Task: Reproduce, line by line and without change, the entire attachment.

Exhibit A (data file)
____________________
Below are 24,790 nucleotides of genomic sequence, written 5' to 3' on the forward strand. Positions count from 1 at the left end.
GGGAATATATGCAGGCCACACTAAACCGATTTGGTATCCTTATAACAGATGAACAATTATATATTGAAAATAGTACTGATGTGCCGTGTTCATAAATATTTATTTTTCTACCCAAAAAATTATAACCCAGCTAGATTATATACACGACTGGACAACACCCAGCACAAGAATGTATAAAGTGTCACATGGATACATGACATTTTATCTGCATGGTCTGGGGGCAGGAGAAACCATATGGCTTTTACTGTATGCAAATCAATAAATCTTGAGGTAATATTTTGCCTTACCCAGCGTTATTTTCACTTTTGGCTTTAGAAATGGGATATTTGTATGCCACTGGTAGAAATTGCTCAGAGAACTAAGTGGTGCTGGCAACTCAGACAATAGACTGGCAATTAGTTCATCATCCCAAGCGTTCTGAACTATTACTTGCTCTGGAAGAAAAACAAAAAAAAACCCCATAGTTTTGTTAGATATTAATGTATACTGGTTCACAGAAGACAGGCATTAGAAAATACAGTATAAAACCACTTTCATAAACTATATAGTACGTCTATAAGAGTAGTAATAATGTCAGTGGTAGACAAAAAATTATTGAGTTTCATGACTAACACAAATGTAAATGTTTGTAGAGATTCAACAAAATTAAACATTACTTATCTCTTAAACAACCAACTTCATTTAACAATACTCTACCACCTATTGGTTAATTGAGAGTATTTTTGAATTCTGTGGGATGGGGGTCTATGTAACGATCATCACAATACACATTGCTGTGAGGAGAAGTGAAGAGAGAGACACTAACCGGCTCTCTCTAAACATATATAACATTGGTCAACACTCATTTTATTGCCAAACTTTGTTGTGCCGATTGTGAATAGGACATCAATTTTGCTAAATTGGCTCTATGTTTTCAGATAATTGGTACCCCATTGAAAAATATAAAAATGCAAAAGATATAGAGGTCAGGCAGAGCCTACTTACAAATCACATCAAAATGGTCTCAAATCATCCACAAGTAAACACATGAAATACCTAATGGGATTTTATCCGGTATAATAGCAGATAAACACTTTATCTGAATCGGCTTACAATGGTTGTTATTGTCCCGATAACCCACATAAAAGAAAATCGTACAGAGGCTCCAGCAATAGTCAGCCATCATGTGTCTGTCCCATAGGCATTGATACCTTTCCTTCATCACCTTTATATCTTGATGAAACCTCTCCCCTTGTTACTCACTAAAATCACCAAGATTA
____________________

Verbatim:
Below are 24,790 nucleotides of genomic sequence, written 5' to 3' on the forward strand. Positions count from 1 at the left end.
GGGAATATATGCAGGCCACACTAAACCGATTTGGTATCCTTATAACAGATGAACAATTATATATTGAAAATAGTACTGATGTGCCGTGTTCATAAATATTTATTTTTCTACCCAAAAAATTATAACCCAGCTAGATTATATACACGACTGGACAACACCCAGCACAAGAATGTATAAAGTGTCACATGGATACATGACATTTTATCTGCATGGTCTGGGGGCAGGAGAAACCATATGGCTTTTACTGTATGCAAATCAATAAATCTTGAGGTAATATTTTGCCTTACCCAGCGTTATTTTCACTTTTGGCTTTAGAAATGGGATATTTGTATGCCACTGGTAGAAATTGCTCAGAGAACTAAGTGGTGCTGGCAACTCAGACAATAGACTGGCAATTAGTTCATCATCCCAAGCGTTCTGAACTATTACTTGCTCTGGAAGAAAAACAAAAAAAAACCCCATAGTTTTGTTAGATATTAATGTATACTGGTTCACAGAAGACAGGCATTAGAAAATACAGTATAAAACCACTTTCATAAACTATATAGTACGTCTATAAGAGTAGTAATAATGTCAGTGGTAGACAAAAAATTATTGAGTTTCATGACTAACACAAATGTAAATGTTTGTAGAGATTCAACAAAATTAAACATTACTTATCTCTTAAACAACCAACTTCATTTAACAATACTCTACCACCTATTGGTTAATTGAGAGTATTTTTGAATTCTGTGGGATGGGGGTCTATGTAACGATCATCACAATACACATTGCTGTGAGGAGAAGTGAAGAGAGAGACACTAACCGGCTCTCTCTAAACATATATAACATTGGTCAACACTCATTTTATTGCCAAACTTTGTTGTGCCGATTGTGAATAGGACATCAATTTTGCTAAATTGGCTCTATGTTTTCAGATAATTGGTACCCCATTGAAAAATATAAAAATGCAAAAGATATAGAGGTCAGGCAGAGCCTACTTACAAATCACATCAAAATGGTCTCAAATCATCCACAAGTAAACACATGAAATACCTAATGGGATTTTATCCGGTATAATAGCAGATAAACACTTTATCTGAATCGGCTTACAATGGTTGTTATTGTCCCGATAACCCACATAAAAGAAAATCGTACAGAGGCTCCAGCAATAGTCAGCCATCATGTGTCTGTCCCATAGGCATTGATACCTTTCCTTCATCACCTTTATATCTTGATGAAACCTCTCCCCTTGTTACTCACTAAAATCACCAAGATTA